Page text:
Her research focuses on regime shifts — large, abrupt, long-lasting changes in the dynamics of coupled social-ecological systems that can have dramatic impacts on human economies and societies. Dr Biggs aims to contribute practical scientific theory, methods and insights that can improve society's ability to anticipate high-impact tipping points, and build resilience to undesirable changes. Her core research activities focus on the following key areas:
- Developing a Regime Shifts Database to provide a high-quality synthesis of different types of regime shifts that have been documented in social-ecological systems, their impacts on ecosystem services, and management options.
- Developing methods for assessing which areas on Earth are most vulnerable to particular regime shifts, using GIS and remote sensing methods.
- Examining the economic trade-offs associated with balancing the risk of potential regime shifts against the benefits of ecosystem exploitation, in collaboration with researchers at the Beijer Institute for Ecological Economics.
Dr Biggs also initiated and co-leads the Southern African Program on Ecosystem change and Society, a network of leading social-ecological researchers working in southern Africa to develop new theory and tools and grow capacity in the SES field, and one of the core case studies within the ICSU Program on Ecosystem Change and Society (PECS).
Dr Biggs completed her PhD studies at the University of Wisconsin-Madison in 2008. Her thesis Uncertainty, learning and innovation in ecosystem managemen included the use of Hierarchical Bayesian Models to show how uncertainties about the nature of ecological relationships may be highlighted by integrating results from multiple studies.
Another aspect of her dissertation work focused on the question of whether regime shifts can be detected (through approaches such as increasing variance) with sufficient lead time to change management in ways that avert undesirable regime shifts.
She also investigated, using social science methodologies, factors that encourage innovation and transformation in ecosystem management based on case studies in South Africa, Wisconsin and Sweden.
Prior to her PhD studies, Dr Biggs spent four years at the Council for Scientific and Industrial Research in Pretoria, South Africa, working on the Southern African Millennium Ecosystem Assessment.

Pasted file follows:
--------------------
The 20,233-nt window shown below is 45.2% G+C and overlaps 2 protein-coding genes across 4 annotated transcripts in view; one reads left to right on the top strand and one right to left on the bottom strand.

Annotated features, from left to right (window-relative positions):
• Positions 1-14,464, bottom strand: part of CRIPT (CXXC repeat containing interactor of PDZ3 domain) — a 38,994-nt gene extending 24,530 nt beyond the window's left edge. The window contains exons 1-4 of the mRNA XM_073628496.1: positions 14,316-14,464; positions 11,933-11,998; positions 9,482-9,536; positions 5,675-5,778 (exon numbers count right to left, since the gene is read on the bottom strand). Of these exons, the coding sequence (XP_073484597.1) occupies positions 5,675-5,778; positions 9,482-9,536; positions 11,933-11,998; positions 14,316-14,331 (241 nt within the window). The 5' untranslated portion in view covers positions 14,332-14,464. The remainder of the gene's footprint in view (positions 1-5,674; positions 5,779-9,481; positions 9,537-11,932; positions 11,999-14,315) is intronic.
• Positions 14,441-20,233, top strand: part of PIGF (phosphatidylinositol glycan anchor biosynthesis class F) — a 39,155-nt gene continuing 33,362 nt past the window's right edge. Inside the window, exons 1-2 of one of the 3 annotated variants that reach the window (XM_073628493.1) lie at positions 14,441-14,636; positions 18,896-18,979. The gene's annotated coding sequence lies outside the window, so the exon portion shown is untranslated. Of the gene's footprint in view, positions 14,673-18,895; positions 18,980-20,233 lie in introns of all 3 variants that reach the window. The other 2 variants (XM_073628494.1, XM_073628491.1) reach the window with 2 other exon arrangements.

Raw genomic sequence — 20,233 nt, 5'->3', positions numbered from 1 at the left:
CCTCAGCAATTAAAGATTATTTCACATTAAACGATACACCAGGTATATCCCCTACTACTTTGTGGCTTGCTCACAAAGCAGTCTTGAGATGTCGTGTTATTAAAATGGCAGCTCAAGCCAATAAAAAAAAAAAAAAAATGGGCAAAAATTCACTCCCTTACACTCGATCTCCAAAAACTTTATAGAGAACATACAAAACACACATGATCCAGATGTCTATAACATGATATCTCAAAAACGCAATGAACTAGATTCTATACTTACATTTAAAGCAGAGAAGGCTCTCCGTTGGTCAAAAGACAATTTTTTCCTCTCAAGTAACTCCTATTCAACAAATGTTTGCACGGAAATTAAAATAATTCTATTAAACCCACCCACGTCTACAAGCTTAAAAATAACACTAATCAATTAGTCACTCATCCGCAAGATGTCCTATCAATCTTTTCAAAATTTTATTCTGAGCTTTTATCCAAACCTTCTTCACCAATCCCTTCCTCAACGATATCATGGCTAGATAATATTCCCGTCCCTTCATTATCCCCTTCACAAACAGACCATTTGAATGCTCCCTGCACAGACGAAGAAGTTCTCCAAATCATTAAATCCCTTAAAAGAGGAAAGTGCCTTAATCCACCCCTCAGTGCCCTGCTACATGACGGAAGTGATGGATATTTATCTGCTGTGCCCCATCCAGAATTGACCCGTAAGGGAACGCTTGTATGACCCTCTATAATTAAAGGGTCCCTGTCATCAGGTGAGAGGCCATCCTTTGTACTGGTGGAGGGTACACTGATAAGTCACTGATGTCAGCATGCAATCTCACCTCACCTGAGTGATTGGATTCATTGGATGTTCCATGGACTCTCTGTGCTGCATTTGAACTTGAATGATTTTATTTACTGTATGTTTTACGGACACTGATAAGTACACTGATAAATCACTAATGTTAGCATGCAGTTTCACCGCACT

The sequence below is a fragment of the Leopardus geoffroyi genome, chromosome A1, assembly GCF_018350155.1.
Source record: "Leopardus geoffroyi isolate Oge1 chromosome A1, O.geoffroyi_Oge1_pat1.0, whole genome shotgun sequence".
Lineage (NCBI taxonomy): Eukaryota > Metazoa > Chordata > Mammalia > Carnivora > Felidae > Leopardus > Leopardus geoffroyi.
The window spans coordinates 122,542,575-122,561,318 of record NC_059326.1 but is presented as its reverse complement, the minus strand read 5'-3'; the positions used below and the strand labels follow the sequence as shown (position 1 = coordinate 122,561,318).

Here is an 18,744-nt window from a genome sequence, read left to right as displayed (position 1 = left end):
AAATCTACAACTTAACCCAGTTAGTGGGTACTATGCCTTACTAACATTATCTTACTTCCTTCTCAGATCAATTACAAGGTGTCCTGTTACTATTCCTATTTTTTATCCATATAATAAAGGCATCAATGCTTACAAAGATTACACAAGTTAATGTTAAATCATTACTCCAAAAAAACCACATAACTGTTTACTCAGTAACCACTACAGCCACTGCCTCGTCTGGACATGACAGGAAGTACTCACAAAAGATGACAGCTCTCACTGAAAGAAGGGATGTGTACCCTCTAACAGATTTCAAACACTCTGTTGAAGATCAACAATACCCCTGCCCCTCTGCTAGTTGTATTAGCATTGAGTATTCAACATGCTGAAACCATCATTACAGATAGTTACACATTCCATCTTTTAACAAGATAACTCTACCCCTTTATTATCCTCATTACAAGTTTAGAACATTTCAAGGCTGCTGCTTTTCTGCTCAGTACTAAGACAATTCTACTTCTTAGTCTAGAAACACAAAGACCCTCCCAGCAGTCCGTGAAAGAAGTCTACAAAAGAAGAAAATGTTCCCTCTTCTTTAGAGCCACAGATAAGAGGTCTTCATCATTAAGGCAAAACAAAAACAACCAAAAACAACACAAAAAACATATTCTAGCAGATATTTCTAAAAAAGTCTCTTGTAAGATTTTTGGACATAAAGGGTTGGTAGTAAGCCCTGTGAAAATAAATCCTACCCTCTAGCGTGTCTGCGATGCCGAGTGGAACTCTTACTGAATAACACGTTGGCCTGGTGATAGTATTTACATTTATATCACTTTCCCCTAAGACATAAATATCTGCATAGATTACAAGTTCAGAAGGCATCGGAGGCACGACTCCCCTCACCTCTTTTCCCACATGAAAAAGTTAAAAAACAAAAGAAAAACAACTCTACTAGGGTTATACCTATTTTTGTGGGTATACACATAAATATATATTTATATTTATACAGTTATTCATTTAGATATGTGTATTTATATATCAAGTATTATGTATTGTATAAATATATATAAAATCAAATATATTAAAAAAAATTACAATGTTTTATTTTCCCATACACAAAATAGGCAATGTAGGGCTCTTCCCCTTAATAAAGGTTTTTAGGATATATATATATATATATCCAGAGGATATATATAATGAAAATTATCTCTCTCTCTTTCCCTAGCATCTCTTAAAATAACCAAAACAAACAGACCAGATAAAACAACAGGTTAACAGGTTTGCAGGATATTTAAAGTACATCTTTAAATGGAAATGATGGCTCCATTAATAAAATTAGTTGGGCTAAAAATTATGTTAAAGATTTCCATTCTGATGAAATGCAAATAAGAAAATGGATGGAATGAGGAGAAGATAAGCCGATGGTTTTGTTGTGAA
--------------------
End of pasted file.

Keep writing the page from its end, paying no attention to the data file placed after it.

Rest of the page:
She was particularly involved in the scenario planning aspects of the assessment, as well as issues of cross-scale links. Her Masters thesis, which was tied to the Millennium Assessment, involved the development of a new policy-relevant indicator for assessing biodiversity condition, namely the Biodiversity Intactness Index (BII), published in Nature in 2005.
Dr Biggs has authored or co-authored over 30 scientific articles and 20 book chapters.
Research news | 2018-09-02
Increase in woody plants are increasingly affecting the African savannahs, reducing grazing for cattle and affecting mobility
Research news | 2018-01-29
New paper frames the responsibility of being a human in the Anthropocene
Research news | 2017-06-15
How an ongoing project aims to develop positive visions of the Anthropocene for southern Africa and beyond
General news | 2017-06-07
From 8-10 May 2017, a colloquium on resilience and development co-hosted by the GRAID programme took place in Johannesburg, South Africa
2018 - Journal / article
Essential services such as electricity are critical to human well-being and the functioning of modern society. These services are produced by complex adaptive socio-technical systems and emerge from the interplay of technical infrastructure with people and governing institutions. Ongoing global changes such as urbanization and increasing prevalence of extreme weather events are generating much interest in strategies for buildi...
2018 - Journal / article
The unique challenges posed by the Anthropocene require creative ways of engaging with the future and bringing about transformative change. Envisioning positive futures is a first step in creating a shared understanding and commitment that enables radical transformations toward sustainability in a world defined by complexity, diversity, and uncertainty. However, to create a transformative space in which truly unknowable futur...
2018 - Journal / article
African savannas are increasingly affected by woody encroachment, an increase in the density of woody plants. Woody encroachment often occurs unexpectedly, is difficult to reverse, and has significant economic, cultural and ecological implications. The process of woody encroachment represents a so-called regime shift that results from feedback loops that link vegetation and variables such as fire, grazing and water availabilit...
2017 - Journal / article
Wide agreement exists that the “Anthropocene” demands new forms of engagement and responses to achieve sustainability, but different fields suggest quite different approaches. In this communication, we set out four perspectives that we argue have fundamentally different framings of the “problem” of the Anthropocene, and consequently point to very different responses to achieving sustainability. These four fields include: the e...